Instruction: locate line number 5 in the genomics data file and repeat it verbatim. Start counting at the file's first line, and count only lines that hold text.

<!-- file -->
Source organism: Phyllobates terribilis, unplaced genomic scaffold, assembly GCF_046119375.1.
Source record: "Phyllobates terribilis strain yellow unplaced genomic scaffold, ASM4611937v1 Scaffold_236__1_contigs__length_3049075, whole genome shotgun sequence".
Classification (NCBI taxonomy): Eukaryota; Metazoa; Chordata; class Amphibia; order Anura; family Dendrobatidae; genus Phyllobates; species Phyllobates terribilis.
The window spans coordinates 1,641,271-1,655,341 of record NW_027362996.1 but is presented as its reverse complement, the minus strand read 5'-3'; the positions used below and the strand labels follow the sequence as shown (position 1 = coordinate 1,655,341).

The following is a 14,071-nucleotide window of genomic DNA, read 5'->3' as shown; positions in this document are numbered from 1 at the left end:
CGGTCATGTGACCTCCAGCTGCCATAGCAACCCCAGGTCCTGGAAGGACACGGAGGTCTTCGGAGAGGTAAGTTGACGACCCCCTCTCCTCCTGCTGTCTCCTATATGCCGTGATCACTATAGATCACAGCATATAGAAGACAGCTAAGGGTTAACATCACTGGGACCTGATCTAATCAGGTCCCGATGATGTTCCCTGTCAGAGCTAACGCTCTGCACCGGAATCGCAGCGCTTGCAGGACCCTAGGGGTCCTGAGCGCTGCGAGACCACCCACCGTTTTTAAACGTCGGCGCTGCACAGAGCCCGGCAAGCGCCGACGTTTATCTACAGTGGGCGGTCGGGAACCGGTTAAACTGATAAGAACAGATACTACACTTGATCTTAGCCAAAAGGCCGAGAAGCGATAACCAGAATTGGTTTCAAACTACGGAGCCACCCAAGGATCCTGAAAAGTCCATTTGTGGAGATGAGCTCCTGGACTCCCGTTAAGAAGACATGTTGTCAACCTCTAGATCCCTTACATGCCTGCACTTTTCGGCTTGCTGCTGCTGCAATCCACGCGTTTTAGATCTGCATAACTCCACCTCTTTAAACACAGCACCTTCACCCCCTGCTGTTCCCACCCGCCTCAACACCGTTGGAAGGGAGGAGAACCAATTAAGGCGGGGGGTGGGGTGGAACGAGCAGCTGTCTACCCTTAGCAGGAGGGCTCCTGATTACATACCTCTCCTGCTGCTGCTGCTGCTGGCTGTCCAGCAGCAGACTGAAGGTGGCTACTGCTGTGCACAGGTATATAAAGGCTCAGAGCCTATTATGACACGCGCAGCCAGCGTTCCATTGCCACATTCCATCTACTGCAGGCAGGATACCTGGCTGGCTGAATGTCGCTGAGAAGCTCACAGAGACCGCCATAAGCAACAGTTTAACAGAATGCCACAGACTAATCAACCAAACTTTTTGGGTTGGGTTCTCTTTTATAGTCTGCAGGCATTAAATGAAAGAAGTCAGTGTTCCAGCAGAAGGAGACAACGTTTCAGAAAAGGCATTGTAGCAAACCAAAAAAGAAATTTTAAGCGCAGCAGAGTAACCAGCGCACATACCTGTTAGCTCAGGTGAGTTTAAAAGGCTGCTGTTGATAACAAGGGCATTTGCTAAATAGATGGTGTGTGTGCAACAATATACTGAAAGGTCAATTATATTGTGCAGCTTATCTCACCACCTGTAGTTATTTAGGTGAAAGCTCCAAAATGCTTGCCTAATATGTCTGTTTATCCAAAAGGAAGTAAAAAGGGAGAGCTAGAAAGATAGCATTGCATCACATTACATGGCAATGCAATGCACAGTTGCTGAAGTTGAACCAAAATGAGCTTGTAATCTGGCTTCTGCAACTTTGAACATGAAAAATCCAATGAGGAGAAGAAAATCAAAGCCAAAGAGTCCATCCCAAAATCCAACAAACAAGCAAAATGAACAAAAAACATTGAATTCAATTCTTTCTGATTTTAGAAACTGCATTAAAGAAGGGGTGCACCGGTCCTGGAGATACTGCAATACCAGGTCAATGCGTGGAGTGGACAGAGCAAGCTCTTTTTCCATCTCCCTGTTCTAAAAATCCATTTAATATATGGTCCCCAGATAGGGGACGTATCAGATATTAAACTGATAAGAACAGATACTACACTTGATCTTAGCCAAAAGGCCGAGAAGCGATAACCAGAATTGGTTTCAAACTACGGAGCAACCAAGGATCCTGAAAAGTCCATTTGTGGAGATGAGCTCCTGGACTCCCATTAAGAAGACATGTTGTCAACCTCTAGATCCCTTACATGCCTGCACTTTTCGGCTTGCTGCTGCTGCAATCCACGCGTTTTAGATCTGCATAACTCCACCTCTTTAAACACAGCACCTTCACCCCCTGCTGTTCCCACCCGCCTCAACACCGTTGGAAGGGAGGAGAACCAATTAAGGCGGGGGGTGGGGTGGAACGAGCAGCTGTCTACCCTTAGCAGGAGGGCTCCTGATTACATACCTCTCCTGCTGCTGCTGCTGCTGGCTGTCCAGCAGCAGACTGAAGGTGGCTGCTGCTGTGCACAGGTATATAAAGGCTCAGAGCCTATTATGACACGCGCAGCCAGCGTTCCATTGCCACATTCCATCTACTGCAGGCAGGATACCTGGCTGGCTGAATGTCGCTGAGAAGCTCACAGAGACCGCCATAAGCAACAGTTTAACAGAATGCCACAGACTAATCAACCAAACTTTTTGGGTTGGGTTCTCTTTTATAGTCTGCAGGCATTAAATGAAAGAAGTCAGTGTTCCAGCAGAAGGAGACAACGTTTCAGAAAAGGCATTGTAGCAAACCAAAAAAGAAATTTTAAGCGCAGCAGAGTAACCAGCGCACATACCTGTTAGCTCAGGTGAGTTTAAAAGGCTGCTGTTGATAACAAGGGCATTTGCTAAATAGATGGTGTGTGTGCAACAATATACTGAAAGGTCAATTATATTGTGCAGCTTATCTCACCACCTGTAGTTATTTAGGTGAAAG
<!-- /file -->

The following is a 14,071-nucleotide window of genomic DNA, read 5'->3' as shown; positions in this document are numbered from 1 at the left end: